Pregnancy and Eating Disorders
Eating disorders are common in women of childbearing age. A recent Swedish study of women who had given birth recently found that 11.5 percent had a past or current eating disorder. Anorexia and bulimia can have a powerful impact on fertility, as well as the health of both mother and baby during pregnancy and thereafter. Current research on these topics is limited, and many studies reach conflicting conclusions. Nonetheless, information and guidelines are emerging.
Likelihood of Pregnancy
Fertility is generally compromised in the low weight phase of anorexia nervosa and for some women with bulimia. However, fertility often returns rapidly with recovery, and some women conceive before their first returning menstrual period. In unpublished data from the first thousand patients treated at the Wilkins Center, a majority of sexually active patients with eating disorders had had an unintended pregnancy. The caveat is that women with eating disorders should assume that they are fertile, despite absent or inconsistent menses, and use reliable contraception if they do not wish to become pregnant.
Women who are fully recovered from their eating disorders appear to have the same age at onset of first pregnancy, frequency of pregnancy, and total number of pregnancies. However, a group of patients with mild or ongoing eating disorders experienced fertility problems.
One study at an infertility clinic found that more than half their patients with irregular or absent periods had an eating disorder, often either unrecognized or untreated. It is generally possible (though unwise) to induce pregnancy in these women, and many would prefer fertility treatment to eating disorder treatment. However, most of these women will conceive on their own with normalization of their weight and eating behaviors, and the resulting pregnancies and babies will be safer and healthier this way.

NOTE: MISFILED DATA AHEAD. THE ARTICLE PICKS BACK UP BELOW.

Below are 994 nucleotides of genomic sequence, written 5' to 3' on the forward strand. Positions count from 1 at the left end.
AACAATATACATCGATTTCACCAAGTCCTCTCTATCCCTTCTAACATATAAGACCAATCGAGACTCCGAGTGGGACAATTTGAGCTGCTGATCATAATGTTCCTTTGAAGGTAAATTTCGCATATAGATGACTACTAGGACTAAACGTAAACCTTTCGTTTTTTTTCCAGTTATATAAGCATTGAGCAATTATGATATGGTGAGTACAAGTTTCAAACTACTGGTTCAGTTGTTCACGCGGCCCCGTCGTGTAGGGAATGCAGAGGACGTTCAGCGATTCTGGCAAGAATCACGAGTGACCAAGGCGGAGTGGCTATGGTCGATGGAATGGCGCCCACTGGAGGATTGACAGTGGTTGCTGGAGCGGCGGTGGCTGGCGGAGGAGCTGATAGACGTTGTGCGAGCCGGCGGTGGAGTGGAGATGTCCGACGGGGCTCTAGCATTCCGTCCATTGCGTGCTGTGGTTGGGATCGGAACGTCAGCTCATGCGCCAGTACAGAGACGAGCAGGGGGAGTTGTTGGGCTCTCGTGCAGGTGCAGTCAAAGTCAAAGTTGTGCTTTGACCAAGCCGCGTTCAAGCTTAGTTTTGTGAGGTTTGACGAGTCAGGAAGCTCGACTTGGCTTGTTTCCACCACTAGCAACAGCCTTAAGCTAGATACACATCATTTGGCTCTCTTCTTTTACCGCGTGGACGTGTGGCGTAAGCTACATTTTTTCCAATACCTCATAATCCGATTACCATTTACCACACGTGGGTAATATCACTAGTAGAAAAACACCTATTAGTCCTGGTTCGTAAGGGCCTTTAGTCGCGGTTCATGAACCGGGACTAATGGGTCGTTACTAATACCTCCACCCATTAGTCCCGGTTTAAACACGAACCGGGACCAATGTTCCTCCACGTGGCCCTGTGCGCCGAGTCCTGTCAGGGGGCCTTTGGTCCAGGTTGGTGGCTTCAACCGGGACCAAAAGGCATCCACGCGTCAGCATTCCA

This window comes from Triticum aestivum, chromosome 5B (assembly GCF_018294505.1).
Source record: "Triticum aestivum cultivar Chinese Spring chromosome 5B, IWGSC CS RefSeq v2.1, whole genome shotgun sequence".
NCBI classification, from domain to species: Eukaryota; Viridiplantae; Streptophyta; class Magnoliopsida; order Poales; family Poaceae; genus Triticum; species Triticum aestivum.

The outcome of pregnancy may be compromised in women with active eating disorders, those with subtle eating disorders, and even those who are fully recovered. Risks are minimized by 1) complete absence of disordered eating, including restricting intake or binging and purging, 2) healthy weight before conception, and 3) prompt and desirable weight gain during pregnancy.
Complications commonly reported in studies of pregnancy in women with past or active eating disorders include higher rates of miscarriage, morning sickness, preterm delivery, and cesarean section. Fetal complications include intrauterine growth retardation, babies who are premature or small for gestational age, and newborns with low birth weights, smaller head circumferences, and /or low Apgar scores.
Pregnancy may have a positive or negative impact on a woman’s eating disorder. Some studies demonstrate increased body satisfaction, while others describe greater discomfort. One study reported a subset of women who relapsed in their disordered eating, while another concluded that both anorexic and especially bulimic symptoms often lessen during pregnancy.